A while back I wrote a piece referring to an an interview I did with www.greatschools.net about disability and bullying. All the recent controversy about the upcoming DSM V and the sunset of terms like PDD-NOS and Aspergers brings that peice to mind. Personally, I don't much care how people refer to my status on the spectrum, I usually say I'm an Aspie, which is an abbreviation for my diagnosis, "Asperger's Syndrome," which is a form of, guess what--Autism. That makes me autistic, no getting away from it. Just like my severly language delayed autistic son. I'm not saying that our lives are similar. No doubt about it, his challanges navigating a language-saturated world outweigh mine, and are not balanced out by all the services he gets to which I had no access. But it doesn't mean our shared condition is seperated by a wide a gulf as the mutiple terms imply.
Anyway, forgive the recycling, but here's that piece:
As the parent of a kid with a disability, usually I can identify with other parents in the same boat. Once though, there was this guy--I'm sure he's a decent sort and didn't mean to--but oh brother, did he tick me off! We were watching our kids, both autistic, participate in an adaptive sports program. We were bragging goodnaturedly to one another about our boys' athletic prowess, when he recalled an earlier time when his nonverbal boy was targeted by bullies. I empathized with this father's pained helplessness as he described his son's hardships. I agreed with his observation that kids can be cruel. But my sympathy for the father evaporated when he half-smiled, shrugged and said that that was simply the way of things. Kids like ours, who have differences, will always be picked on by "normal" kids. He picked on "dfferent" kids when he was a child, and then said he assumed that I did too.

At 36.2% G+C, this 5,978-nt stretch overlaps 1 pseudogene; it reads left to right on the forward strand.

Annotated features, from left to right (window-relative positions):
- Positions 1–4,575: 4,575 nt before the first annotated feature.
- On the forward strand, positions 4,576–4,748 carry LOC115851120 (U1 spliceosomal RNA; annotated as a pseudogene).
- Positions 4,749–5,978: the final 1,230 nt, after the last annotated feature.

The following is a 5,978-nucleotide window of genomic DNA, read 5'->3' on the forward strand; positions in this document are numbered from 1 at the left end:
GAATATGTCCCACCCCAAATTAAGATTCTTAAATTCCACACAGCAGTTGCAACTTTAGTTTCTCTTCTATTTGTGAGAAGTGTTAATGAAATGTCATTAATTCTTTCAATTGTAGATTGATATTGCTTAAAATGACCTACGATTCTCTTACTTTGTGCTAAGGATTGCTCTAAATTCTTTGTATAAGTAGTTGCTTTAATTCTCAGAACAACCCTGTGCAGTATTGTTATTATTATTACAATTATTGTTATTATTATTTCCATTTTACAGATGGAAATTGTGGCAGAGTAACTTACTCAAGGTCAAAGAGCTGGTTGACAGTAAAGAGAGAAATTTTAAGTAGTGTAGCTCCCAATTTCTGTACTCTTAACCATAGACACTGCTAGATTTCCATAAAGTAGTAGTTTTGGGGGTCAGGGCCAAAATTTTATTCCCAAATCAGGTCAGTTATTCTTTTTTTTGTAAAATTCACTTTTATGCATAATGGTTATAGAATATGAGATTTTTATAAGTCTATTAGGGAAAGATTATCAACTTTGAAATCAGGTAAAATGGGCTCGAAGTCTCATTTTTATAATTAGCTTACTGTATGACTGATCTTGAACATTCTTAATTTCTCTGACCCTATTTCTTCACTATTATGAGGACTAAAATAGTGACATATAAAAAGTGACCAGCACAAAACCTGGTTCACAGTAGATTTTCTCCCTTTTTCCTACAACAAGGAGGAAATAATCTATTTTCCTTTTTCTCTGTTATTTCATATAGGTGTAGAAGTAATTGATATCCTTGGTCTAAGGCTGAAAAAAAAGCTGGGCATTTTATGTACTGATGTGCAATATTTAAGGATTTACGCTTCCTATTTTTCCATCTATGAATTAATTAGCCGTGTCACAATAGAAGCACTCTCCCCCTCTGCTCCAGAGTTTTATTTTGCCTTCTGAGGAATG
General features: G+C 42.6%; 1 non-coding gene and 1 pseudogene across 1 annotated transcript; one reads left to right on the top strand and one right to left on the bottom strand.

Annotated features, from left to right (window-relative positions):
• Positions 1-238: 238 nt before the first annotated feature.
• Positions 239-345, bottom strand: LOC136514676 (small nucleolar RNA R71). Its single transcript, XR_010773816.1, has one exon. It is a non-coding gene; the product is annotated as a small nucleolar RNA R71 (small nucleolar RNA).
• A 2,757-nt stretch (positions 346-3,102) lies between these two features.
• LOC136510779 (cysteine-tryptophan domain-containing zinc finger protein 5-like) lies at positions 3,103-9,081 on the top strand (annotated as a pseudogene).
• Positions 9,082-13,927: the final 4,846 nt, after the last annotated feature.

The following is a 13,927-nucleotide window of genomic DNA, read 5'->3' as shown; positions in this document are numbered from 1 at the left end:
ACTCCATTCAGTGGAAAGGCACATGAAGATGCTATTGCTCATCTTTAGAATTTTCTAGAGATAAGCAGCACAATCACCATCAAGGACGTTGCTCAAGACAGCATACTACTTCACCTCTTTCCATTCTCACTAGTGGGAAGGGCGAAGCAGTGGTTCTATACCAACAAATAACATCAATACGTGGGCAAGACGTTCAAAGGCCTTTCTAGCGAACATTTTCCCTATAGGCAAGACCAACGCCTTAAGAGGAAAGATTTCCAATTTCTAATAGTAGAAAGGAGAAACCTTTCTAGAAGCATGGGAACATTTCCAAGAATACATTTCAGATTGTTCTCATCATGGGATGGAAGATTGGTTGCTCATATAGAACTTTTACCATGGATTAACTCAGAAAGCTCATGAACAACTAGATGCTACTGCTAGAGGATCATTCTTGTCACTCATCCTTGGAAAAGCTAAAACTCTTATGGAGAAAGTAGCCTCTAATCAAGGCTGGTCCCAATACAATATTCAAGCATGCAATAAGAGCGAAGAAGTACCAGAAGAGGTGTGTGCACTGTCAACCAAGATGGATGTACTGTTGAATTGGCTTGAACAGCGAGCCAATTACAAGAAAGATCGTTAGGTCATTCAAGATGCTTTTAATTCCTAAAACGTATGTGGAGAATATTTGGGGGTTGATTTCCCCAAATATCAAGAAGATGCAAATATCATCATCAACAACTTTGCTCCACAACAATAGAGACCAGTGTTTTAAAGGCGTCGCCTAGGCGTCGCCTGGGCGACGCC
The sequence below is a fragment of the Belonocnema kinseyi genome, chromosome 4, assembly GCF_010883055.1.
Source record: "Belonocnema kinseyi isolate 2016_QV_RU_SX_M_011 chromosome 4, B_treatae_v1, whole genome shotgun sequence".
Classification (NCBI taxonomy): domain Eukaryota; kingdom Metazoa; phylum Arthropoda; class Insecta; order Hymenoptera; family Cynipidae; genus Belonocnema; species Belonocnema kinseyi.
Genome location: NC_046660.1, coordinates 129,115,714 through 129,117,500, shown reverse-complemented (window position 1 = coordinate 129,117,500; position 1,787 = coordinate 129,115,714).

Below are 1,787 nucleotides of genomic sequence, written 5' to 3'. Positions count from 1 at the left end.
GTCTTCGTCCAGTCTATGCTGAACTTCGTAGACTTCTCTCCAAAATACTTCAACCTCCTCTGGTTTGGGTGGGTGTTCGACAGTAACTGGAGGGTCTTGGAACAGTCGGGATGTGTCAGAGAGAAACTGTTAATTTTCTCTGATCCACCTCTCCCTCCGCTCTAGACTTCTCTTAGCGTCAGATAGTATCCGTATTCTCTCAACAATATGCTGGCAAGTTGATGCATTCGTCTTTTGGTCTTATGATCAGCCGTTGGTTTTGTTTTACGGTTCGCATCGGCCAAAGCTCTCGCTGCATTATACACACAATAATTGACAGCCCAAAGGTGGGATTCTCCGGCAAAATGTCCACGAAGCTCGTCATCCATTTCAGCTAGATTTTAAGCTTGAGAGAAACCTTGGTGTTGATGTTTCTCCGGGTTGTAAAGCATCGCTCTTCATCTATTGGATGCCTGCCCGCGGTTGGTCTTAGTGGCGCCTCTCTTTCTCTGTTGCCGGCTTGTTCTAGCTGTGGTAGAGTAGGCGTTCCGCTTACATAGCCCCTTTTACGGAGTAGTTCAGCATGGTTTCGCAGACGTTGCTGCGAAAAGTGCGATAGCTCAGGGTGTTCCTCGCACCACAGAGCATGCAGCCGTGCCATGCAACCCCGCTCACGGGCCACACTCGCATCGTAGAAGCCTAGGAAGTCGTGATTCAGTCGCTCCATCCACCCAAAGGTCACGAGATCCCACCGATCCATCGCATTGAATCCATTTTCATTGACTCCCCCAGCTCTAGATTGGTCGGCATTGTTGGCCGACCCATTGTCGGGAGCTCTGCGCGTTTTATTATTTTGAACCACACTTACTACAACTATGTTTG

I did not. Like many adults with Asperger's syndrome, I am now fairly indistinguishable from adults who do not share my condition, but my childhood was peppered, no it was awash, with mean-spirited Kids-Being-Kids and their fellow travelers. The gang leaders got a kick out of kicking me, calling me names, just generally being the bullies they seemed destined to be, but the kids on the sidelines, the ones who didn't join in, but were too afraid to opt out, those were the ones who made the dynamic possible. Real bullies love and need an audience.
Don't worry, I didn't lecture this father, obviously his son's difficulties had taught him something about empathy. But I didn't engage with him any further, because there was no way he would ever understand that an well-spoken autistic adult like me STILL has far more in common with the nonverbal son than with the former-bully father. I did, however, introduce my little boy, who has a bit language, to this father's devestatingly handsome teen-aged son. I described the young man's accomplishments, telling my son to watch and learn as much as he could. My son followed his new hero around for hours. That's the way this young man shoud have been treated all of his life, and I hope he will be treated that way for the rest of it.